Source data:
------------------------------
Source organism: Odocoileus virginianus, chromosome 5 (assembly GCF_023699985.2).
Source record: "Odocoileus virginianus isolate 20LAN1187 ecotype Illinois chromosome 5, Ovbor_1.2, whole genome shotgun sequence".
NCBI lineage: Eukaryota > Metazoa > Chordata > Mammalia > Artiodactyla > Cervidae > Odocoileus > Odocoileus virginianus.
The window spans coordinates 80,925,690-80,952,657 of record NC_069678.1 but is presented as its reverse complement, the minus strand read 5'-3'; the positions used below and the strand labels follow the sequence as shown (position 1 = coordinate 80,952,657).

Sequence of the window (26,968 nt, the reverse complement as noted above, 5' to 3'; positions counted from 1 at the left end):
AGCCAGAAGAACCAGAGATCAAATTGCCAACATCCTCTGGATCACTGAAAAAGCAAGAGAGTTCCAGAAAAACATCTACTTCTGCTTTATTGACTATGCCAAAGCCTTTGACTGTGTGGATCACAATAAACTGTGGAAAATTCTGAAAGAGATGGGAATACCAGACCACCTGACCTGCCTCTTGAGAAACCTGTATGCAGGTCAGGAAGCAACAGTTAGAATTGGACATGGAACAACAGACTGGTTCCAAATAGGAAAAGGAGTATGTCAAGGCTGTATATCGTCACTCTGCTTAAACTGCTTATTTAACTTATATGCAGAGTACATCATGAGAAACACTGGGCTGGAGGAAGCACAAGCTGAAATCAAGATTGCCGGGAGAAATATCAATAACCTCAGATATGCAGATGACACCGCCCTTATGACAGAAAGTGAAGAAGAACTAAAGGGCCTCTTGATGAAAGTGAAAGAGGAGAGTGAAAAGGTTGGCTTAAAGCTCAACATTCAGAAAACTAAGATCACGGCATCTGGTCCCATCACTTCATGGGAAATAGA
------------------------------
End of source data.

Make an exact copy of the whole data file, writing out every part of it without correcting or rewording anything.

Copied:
Source organism: Odocoileus virginianus, chromosome 5 (assembly GCF_023699985.2).
Source record: "Odocoileus virginianus isolate 20LAN1187 ecotype Illinois chromosome 5, Ovbor_1.2, whole genome shotgun sequence".
NCBI lineage: Eukaryota > Metazoa > Chordata > Mammalia > Artiodactyla > Cervidae > Odocoileus > Odocoileus virginianus.
The window spans coordinates 80,925,690-80,952,657 of record NC_069678.1 but is presented as its reverse complement, the minus strand read 5'-3'; the positions used below and the strand labels follow the sequence as shown (position 1 = coordinate 80,952,657).

Sequence of the window (26,968 nt, the reverse complement as noted above, 5' to 3'; positions counted from 1 at the left end):
AGCCAGAAGAACCAGAGATCAAATTGCCAACATCCTCTGGATCACTGAAAAAGCAAGAGAGTTCCAGAAAAACATCTACTTCTGCTTTATTGACTATGCCAAAGCCTTTGACTGTGTGGATCACAATAAACTGTGGAAAATTCTGAAAGAGATGGGAATACCAGACCACCTGACCTGCCTCTTGAGAAACCTGTATGCAGGTCAGGAAGCAACAGTTAGAATTGGACATGGAACAACAGACTGGTTCCAAATAGGAAAAGGAGTATGTCAAGGCTGTATATCGTCACTCTGCTTAAACTGCTTATTTAACTTATATGCAGAGTACATCATGAGAAACACTGGGCTGGAGGAAGCACAAGCTGAAATCAAGATTGCCGGGAGAAATATCAATAACCTCAGATATGCAGATGACACCGCCCTTATGACAGAAAGTGAAGAAGAACTAAAGGGCCTCTTGATGAAAGTGAAAGAGGAGAGTGAAAAGGTTGGCTTAAAGCTCAACATTCAGAAAACTAAGATCACGGCATCTGGTCCCATCACTTCATGGGAAATAGA